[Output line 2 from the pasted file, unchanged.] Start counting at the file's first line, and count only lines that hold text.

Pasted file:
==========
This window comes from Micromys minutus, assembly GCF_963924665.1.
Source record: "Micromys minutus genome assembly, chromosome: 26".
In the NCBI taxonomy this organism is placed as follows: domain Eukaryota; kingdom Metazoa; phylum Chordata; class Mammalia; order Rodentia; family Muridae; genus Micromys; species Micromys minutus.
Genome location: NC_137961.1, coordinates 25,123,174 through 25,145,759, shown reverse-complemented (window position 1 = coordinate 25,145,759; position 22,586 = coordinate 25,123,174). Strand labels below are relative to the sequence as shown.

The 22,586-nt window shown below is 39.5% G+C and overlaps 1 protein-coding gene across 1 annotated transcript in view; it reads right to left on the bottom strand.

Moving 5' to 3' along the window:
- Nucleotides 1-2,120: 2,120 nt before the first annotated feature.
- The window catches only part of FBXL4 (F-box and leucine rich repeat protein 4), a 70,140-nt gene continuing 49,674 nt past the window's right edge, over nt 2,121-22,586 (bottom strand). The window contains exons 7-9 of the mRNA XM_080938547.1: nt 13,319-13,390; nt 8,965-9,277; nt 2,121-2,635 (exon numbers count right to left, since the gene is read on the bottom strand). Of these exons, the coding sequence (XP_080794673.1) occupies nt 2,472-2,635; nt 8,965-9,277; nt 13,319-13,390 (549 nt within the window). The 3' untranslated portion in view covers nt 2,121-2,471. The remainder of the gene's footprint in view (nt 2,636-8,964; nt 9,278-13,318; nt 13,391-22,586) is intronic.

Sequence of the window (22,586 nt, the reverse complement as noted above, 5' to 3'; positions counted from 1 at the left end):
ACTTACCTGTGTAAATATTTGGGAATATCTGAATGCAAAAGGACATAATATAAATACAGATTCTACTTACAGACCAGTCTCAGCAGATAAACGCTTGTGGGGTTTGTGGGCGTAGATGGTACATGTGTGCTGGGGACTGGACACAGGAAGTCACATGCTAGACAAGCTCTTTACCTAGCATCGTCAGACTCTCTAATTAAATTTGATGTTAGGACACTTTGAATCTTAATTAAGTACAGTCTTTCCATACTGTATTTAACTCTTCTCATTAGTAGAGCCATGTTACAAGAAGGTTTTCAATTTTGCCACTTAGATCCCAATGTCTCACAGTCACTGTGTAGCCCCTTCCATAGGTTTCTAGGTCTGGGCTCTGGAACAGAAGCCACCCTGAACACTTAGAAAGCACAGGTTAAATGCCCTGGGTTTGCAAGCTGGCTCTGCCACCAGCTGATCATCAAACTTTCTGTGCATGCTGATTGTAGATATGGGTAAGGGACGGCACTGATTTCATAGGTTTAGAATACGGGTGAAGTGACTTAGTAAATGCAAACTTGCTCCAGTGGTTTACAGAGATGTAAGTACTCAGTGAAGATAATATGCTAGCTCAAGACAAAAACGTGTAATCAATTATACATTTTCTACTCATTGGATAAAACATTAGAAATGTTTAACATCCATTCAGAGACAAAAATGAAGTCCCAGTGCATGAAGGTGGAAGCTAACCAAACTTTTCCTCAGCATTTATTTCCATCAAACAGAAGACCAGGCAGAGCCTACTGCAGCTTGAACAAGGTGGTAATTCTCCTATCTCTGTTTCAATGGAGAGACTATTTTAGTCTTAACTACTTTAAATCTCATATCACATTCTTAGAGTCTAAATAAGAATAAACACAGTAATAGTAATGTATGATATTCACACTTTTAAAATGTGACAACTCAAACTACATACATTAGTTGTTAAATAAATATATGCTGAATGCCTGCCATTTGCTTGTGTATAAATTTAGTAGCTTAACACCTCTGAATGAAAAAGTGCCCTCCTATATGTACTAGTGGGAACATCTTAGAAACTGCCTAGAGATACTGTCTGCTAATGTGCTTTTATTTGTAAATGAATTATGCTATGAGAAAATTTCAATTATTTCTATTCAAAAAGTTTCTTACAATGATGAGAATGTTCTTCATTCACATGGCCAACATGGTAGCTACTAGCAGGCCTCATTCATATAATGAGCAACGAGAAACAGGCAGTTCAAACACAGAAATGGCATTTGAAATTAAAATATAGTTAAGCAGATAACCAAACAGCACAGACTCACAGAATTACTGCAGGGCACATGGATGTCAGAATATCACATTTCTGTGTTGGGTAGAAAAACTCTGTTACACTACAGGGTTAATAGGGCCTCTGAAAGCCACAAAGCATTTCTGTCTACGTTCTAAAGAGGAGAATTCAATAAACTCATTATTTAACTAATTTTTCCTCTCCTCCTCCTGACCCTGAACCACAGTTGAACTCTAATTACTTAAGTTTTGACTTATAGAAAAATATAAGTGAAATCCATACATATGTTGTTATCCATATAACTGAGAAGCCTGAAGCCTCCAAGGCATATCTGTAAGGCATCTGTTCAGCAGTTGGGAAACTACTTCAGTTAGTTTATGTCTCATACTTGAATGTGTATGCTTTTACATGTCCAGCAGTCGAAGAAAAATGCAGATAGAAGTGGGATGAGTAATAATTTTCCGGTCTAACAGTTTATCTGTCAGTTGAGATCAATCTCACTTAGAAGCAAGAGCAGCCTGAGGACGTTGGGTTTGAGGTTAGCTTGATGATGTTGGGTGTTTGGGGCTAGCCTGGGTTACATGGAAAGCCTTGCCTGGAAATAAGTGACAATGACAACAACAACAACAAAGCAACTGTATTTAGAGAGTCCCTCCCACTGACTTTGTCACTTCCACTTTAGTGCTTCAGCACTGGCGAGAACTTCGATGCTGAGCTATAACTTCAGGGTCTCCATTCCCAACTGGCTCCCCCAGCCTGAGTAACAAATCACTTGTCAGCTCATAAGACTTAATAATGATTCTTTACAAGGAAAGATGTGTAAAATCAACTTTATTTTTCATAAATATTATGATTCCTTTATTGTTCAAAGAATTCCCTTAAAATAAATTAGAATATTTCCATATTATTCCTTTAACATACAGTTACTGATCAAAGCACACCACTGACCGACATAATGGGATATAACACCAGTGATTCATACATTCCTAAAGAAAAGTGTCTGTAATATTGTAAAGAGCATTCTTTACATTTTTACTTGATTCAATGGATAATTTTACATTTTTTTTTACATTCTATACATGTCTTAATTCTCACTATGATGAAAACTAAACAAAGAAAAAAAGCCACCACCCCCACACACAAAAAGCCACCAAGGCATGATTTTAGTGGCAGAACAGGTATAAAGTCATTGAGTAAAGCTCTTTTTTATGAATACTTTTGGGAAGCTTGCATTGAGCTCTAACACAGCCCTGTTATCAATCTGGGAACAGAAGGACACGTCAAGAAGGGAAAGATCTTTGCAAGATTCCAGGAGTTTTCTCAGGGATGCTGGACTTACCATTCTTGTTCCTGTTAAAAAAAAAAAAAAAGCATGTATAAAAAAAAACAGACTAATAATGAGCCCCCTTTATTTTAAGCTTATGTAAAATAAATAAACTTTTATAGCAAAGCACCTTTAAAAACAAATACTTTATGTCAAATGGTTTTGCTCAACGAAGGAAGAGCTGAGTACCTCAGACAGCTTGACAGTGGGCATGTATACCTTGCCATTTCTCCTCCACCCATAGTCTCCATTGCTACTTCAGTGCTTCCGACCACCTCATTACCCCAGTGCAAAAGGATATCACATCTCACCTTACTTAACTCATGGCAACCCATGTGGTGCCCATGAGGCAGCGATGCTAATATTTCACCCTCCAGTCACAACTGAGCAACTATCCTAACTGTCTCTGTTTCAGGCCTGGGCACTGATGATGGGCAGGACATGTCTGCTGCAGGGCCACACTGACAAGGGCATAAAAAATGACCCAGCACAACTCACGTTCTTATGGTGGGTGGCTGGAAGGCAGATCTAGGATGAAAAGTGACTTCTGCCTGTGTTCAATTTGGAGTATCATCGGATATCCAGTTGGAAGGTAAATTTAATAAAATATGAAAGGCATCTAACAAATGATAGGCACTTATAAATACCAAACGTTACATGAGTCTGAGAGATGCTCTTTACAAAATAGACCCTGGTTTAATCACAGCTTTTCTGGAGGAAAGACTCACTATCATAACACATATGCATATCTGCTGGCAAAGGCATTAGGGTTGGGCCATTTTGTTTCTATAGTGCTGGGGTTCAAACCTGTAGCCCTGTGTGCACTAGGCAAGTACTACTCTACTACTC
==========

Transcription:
Source record: "Micromys minutus genome assembly, chromosome: 26".